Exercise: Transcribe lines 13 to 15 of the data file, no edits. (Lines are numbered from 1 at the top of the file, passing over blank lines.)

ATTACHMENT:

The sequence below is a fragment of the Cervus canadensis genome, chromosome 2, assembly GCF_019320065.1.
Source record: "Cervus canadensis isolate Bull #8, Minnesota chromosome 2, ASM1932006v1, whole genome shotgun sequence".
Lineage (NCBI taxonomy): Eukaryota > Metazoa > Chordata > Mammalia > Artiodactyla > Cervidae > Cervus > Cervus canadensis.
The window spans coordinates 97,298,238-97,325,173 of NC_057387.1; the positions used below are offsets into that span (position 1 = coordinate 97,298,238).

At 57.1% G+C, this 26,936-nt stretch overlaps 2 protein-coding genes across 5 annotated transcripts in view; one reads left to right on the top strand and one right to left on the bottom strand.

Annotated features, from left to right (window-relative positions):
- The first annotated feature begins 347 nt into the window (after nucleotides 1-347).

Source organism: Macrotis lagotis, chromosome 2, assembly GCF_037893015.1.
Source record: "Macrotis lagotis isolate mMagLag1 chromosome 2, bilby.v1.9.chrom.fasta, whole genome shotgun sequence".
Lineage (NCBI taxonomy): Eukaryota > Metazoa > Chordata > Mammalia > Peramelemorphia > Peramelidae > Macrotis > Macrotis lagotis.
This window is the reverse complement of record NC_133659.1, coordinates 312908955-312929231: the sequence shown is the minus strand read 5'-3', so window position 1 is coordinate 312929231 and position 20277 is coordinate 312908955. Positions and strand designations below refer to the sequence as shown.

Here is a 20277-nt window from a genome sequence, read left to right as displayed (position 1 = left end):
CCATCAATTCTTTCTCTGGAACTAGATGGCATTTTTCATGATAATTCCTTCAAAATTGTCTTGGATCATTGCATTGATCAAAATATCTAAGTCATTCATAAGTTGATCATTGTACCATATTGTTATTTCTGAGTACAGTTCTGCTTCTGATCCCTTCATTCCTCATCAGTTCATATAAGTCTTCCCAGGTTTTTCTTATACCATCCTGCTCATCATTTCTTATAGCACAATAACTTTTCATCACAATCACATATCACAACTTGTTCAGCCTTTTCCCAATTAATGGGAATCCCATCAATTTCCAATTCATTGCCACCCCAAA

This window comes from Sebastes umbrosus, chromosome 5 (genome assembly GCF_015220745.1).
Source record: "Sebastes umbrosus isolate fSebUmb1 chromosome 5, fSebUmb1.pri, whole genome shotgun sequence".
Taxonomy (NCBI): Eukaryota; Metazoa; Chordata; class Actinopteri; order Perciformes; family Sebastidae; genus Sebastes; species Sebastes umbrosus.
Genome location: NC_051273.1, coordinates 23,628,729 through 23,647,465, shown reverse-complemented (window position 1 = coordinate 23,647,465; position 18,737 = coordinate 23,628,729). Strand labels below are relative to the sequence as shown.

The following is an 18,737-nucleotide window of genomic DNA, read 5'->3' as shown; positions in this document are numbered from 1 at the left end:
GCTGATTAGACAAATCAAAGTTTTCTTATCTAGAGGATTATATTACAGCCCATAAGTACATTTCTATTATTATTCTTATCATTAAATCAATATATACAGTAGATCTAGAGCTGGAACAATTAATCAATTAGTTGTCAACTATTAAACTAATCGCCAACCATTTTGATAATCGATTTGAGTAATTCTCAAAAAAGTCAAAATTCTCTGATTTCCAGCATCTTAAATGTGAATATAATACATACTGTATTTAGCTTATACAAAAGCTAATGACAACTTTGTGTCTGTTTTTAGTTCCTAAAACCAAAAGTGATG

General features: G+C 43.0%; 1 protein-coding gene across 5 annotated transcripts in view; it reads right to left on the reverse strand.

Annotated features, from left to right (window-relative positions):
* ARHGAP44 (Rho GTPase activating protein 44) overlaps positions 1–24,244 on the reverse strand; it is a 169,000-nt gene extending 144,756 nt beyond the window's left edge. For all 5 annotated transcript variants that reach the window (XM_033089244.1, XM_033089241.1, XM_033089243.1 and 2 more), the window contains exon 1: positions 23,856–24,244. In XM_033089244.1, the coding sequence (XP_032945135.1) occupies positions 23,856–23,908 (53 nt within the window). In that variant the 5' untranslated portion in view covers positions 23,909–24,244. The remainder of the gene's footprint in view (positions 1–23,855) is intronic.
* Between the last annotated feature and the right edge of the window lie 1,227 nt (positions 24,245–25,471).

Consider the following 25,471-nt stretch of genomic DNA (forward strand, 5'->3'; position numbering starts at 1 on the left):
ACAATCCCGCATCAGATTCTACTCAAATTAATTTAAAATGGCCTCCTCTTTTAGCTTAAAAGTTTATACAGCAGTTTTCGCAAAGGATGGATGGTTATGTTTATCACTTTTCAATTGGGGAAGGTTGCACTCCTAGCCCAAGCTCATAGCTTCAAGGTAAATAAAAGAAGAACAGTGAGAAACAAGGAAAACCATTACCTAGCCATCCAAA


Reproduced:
CCATCAATTCTTTCTCTGGAACTAGATGGCATTTTTCATGATAATTCCTTCAAAATTGTCTTGGATCATTGCATTGATCAAAATATCTAAGTCATTCATAAGTTGATCATTGTACCATATTGTTATTTCTGAGTACAGTTCTGCTTCTGATCCCTTCATTCCTCATCAGTTCATATAAGTCTTCCCAGGTTTTTCTTATACCATCCTGCTCATCATTTCTTATAGCACAATAACTTTTCATCACAATCACATATCACAACTTGTTCAGCCTTTTCCCAATTAATGGGAATCCCATCAATTTCCAATTCATTGCCACCCCAAA

This window comes from Sebastes umbrosus, chromosome 5 (genome assembly GCF_015220745.1).
Source record: "Sebastes umbrosus isolate fSebUmb1 chromosome 5, fSebUmb1.pri, whole genome shotgun sequence".